Using 1989-2010 data from the National Center on Education Statistics, the report explores enrollment shifts and segregation trends playing out in the state, its major metro areas, and the largest school districts within those metros. The availability of statistics at these different levels makes it possible for local officials, reporters and citizens to compare patterns in their areas to other districts, metros and the state. 

Growing diversity presents many opportunities for school integration, the reports states, but a key challenge will be to ensure that districts becoming diverse remain diverse--instead of resegregating. Resegregation by race is usually followed by a pattern of growing poverty, which threatens the overall stability of schools and communities.  Alternatively, places that work hard to build on the educational benefits derived from stably diverse schools can counter these trends and solidify successful school and housing integration. 

The report also suggests a number of ways to reverse the trends toward resegregation without implementing mandatory busing. These recommendations include linking fair housing efforts with school policies, using school choice with specific civil rights protections to promote diversity, supporting communities facing resegregation and/or undergoing racial change with voluntary desegregation plans, and teacher/administrator training.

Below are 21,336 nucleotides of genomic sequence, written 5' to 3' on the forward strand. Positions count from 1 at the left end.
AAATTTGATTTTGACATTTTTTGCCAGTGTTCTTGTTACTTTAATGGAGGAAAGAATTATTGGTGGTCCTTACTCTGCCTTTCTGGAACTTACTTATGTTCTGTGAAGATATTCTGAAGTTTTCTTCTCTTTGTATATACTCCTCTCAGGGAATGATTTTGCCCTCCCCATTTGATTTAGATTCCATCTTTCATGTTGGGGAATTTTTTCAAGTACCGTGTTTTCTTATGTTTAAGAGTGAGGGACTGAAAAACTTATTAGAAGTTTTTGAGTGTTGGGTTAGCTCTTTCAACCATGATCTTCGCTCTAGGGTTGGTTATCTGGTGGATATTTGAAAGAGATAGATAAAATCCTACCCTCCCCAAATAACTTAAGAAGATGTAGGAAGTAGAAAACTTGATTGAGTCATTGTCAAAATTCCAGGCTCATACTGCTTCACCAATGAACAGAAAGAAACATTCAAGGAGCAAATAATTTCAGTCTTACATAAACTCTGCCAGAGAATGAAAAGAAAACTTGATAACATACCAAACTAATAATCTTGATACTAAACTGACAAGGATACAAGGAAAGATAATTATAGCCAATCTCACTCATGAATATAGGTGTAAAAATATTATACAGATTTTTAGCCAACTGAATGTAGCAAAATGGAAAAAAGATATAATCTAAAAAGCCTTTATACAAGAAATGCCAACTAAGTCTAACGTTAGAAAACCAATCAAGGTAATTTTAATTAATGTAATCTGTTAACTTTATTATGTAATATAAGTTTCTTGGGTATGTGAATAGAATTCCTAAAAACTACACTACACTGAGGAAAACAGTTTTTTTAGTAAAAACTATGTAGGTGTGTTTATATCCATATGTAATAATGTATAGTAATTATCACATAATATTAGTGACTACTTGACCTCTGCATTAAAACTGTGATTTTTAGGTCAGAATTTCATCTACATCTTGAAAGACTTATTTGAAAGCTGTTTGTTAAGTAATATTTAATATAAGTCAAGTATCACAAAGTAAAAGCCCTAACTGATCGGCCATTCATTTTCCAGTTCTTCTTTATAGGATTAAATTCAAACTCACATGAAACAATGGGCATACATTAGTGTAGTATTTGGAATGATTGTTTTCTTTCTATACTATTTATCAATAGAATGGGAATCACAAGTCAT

For decades, the Civil Rights Project has monitored the success of American schools in equalizing opportunity in a changing society. This report summarizes the most rigorous research to date showing that segregated schools are systematically associated with severe educational challenges, like high dropout rates, high levels of teacher turnover, lack of experienced teachers, and fewer resources; at that same time, diverse schools are connected to a wide variety of benefits for all students.  

“Though many racial issues remain unsettled for black students, Virginia now faces another kind of change as it becomes a truly multiracial state, which poses a different set of risks and opportunities,” commented Gary Orfield, Civil Rights Project co-director.  “Leaders need the vision to renew efforts to achieve justice and integration for blacks and to be sure that the growing Latino communities are not locked into segregation and inequality.”

To read the report and three metro summaries, see:


 About the Civil Rights Project at UCLA

Founded in 1996 by former Harvard professors Gary Orfield and Christopher Edley Jr., the Civil Rights Project/Proyecto Derechos Civiles is now co-directed by Orfield and Patricia Gándara, professors at UCLA.  Its mission is to create a new generation of research in social science and law on the critical issues of civil rights and equal opportunity for racial and ethnic groups in the United States.  It has commissioned more than 400 studies, published 13 books and issued numerous reports from authors at universities and research centers across the country.